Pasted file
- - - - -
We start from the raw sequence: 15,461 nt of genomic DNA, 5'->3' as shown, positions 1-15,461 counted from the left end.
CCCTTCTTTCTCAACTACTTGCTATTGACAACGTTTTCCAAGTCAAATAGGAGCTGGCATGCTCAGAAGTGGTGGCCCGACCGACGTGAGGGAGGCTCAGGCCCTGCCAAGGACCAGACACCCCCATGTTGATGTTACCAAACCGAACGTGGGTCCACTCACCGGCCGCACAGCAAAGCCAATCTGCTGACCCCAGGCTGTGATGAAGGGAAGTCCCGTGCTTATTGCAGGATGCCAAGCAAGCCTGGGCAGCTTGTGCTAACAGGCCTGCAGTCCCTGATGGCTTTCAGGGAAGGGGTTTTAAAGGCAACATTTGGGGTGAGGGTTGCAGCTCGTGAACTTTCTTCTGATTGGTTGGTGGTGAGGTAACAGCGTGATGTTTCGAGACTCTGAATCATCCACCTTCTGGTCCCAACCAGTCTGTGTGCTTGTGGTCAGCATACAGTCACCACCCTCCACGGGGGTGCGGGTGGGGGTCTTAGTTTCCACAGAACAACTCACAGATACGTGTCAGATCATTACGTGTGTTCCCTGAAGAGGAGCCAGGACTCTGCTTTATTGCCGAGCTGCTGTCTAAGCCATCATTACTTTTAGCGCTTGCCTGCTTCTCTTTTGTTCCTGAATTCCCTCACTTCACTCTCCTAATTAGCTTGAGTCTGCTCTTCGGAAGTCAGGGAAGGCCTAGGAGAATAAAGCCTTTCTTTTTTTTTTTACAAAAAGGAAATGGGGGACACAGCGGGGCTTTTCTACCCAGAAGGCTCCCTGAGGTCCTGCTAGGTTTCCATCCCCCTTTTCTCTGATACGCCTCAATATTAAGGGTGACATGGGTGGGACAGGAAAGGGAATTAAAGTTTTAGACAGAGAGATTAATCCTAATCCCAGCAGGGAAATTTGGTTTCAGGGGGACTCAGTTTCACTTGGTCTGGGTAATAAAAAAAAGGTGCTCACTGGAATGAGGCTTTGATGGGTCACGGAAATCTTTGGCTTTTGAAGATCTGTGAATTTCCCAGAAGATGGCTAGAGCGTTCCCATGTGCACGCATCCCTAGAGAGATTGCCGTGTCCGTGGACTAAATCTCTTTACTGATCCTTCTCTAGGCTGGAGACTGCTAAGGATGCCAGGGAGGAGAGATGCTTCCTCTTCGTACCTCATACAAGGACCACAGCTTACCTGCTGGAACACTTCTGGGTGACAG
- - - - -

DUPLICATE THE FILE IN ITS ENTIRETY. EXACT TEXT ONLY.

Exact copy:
We start from the raw sequence: 15,461 nt of genomic DNA, 5'->3' as shown, positions 1-15,461 counted from the left end.
CCCTTCTTTCTCAACTACTTGCTATTGACAACGTTTTCCAAGTCAAATAGGAGCTGGCATGCTCAGAAGTGGTGGCCCGACCGACGTGAGGGAGGCTCAGGCCCTGCCAAGGACCAGACACCCCCATGTTGATGTTACCAAACCGAACGTGGGTCCACTCACCGGCCGCACAGCAAAGCCAATCTGCTGACCCCAGGCTGTGATGAAGGGAAGTCCCGTGCTTATTGCAGGATGCCAAGCAAGCCTGGGCAGCTTGTGCTAACAGGCCTGCAGTCCCTGATGGCTTTCAGGGAAGGGGTTTTAAAGGCAACATTTGGGGTGAGGGTTGCAGCTCGTGAACTTTCTTCTGATTGGTTGGTGGTGAGGTAACAGCGTGATGTTTCGAGACTCTGAATCATCCACCTTCTGGTCCCAACCAGTCTGTGTGCTTGTGGTCAGCATACAGTCACCACCCTCCACGGGGGTGCGGGTGGGGGTCTTAGTTTCCACAGAACAACTCACAGATACGTGTCAGATCATTACGTGTGTTCCCTGAAGAGGAGCCAGGACTCTGCTTTATTGCCGAGCTGCTGTCTAAGCCATCATTACTTTTAGCGCTTGCCTGCTTCTCTTTTGTTCCTGAATTCCCTCACTTCACTCTCCTAATTAGCTTGAGTCTGCTCTTCGGAAGTCAGGGAAGGCCTAGGAGAATAAAGCCTTTCTTTTTTTTTTTACAAAAAGGAAATGGGGGACACAGCGGGGCTTTTCTACCCAGAAGGCTCCCTGAGGTCCTGCTAGGTTTCCATCCCCCTTTTCTCTGATACGCCTCAATATTAAGGGTGACATGGGTGGGACAGGAAAGGGAATTAAAGTTTTAGACAGAGAGATTAATCCTAATCCCAGCAGGGAAATTTGGTTTCAGGGGGACTCAGTTTCACTTGGTCTGGGTAATAAAAAAAAGGTGCTCACTGGAATGAGGCTTTGATGGGTCACGGAAATCTTTGGCTTTTGAAGATCTGTGAATTTCCCAGAAGATGGCTAGAGCGTTCCCATGTGCACGCATCCCTAGAGAGATTGCCGTGTCCGTGGACTAAATCTCTTTACTGATCCTTCTCTAGGCTGGAGACTGCTAAGGATGCCAGGGAGGAGAGATGCTTCCTCTTCGTACCTCATACAAGGACCACAGCTTACCTGCTGGAACACTTCTGGGTGACAG